Heads could roll at the Tanzania Minerals Audit Agency (TMAA) after President John Magufuli ordered an investigation of its officials and those at the Mining Ministry over suspected fraud.
A report by the Presidential Probe Committee that assessed 277 containers from Acacia Mining, a subsidiary of Barrick Gold, detained at the Dar es Salaam port last week showed that the concentrates contained 1,400 grammes of minerals per tonne, seven times the value declared on the export documents.
The committee chaired by Abdulkadir Mruma said unnamed TMAA officials were compromised six years ago to weaken the business case for Tanzania building local smelters for its mineral sands.
The Presidential Mining Review Commission led by Judge Mark Bomani had in 2009 justified the putting up of a local smelter. TMAA had recommended against building a mineral smelter.
President Magufuli sacked Minister for Energy and Minerals Prof Sospeter Muhongo and suspended the chief executive of TMAA, Dominick Rwekaza, then ordered that the agency be investigated for causing the country millions of dollars in losses.
TMAA officials visited the Tokyo and Saganoseki copper concentrate smelters in Japan in 2011 to familiarise themselves with the technology involved in processing copper concentrate and how it could be applied in Tanzania. The tour was also aimed at understanding the investment cost involved in the construction of such smelters, their capacities and major operating expenses according to a TMAA report.
Now, the TMAA officials who went to Japan are being accused of having been compromised to come up with the report. The Bomani Commission, which drew up Tanzania’s mining policy, had also toured Japan when it was collecting and preparing data for the enactment of a new mining law.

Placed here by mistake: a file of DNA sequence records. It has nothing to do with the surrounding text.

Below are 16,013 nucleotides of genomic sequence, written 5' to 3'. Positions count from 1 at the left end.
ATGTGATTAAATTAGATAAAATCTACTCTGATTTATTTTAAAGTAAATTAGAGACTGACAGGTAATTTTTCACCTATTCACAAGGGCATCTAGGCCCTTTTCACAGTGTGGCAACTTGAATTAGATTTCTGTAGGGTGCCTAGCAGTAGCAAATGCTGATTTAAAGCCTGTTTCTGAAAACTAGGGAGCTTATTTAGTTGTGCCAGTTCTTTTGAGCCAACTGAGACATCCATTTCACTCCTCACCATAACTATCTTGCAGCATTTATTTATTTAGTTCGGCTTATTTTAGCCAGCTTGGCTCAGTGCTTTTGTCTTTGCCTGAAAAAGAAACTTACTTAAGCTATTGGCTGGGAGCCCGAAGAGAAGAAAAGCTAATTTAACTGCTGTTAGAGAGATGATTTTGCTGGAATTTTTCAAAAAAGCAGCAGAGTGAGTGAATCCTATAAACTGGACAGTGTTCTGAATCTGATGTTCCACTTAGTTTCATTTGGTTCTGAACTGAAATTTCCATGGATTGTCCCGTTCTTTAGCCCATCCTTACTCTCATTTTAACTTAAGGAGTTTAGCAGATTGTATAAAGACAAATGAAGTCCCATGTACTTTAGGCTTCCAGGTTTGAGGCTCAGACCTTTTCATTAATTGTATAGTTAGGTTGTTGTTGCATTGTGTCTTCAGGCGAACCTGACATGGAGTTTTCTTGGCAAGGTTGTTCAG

In the 2011 report by TMAA titled “A Study on Viability to Constructing a Copper Concentrate Smelter in Tanzania,” the agency advised against investing in the smelting and refining industries.
In March, President Magufuli ordered the impounding of 277 containers of mineral concentrates, pending verification of minerals they contained.
The committee reported the presence of minerals such as silver ratios, while no royalty was paid for other compounds like iron, sulphur, rhodium, iridium and lithium despite their being extracted from the concentrate by the final buyer.
Stay on the ban
The presidential committee said Acacia had not fully declared minerals contained in the concentrate, and recommended that the ban on export of metallic mineral concentrates be maintained until the issue was resolved.
The company at the centre of the controversy has reacted saying that it is clean and abides by all laid down laws.
“Acacia reiterates that it fully declares everything of commercial value that it produces and pays all appropriate royalties and taxes on all of the payable minerals that we produce,” the company said.
In a statement, the chief executive officer of Acacia, Brad Gordon, said that the company was yet to receive the report but vouched for the integrity of the firm.
“We are confident in the accuracy of our declarations, which are checked and verified by SGS, one of the world’s largest testing companies.
“The concentrate we produce has some small variances, and each container has different declared quantities of concentrate.”